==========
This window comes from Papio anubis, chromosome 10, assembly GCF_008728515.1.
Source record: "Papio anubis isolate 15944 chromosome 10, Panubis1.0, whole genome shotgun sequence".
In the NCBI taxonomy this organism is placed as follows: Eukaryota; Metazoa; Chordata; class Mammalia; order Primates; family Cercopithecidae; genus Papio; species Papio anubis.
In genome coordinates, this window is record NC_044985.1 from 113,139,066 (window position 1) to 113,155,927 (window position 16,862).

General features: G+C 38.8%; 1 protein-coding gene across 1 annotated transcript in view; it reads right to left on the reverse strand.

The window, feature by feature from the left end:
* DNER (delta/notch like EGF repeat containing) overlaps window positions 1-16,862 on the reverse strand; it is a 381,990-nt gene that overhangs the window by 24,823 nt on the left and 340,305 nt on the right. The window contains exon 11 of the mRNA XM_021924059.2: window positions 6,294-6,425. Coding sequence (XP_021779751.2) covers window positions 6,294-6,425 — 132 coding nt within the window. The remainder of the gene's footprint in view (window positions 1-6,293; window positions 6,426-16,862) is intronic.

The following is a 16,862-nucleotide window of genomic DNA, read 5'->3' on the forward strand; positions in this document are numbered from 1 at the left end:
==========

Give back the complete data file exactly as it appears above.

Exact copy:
This window comes from Papio anubis, chromosome 10, assembly GCF_008728515.1.
Source record: "Papio anubis isolate 15944 chromosome 10, Panubis1.0, whole genome shotgun sequence".
In the NCBI taxonomy this organism is placed as follows: Eukaryota; Metazoa; Chordata; class Mammalia; order Primates; family Cercopithecidae; genus Papio; species Papio anubis.
In genome coordinates, this window is record NC_044985.1 from 113,139,066 (window position 1) to 113,155,927 (window position 16,862).

General features: G+C 38.8%; 1 protein-coding gene across 1 annotated transcript in view; it reads right to left on the reverse strand.

The window, feature by feature from the left end:
* DNER (delta/notch like EGF repeat containing) overlaps window positions 1-16,862 on the reverse strand; it is a 381,990-nt gene that overhangs the window by 24,823 nt on the left and 340,305 nt on the right. The window contains exon 11 of the mRNA XM_021924059.2: window positions 6,294-6,425. Coding sequence (XP_021779751.2) covers window positions 6,294-6,425 — 132 coding nt within the window. The remainder of the gene's footprint in view (window positions 1-6,293; window positions 6,426-16,862) is intronic.

The following is a 16,862-nucleotide window of genomic DNA, read 5'->3' on the forward strand; positions in this document are numbered from 1 at the left end: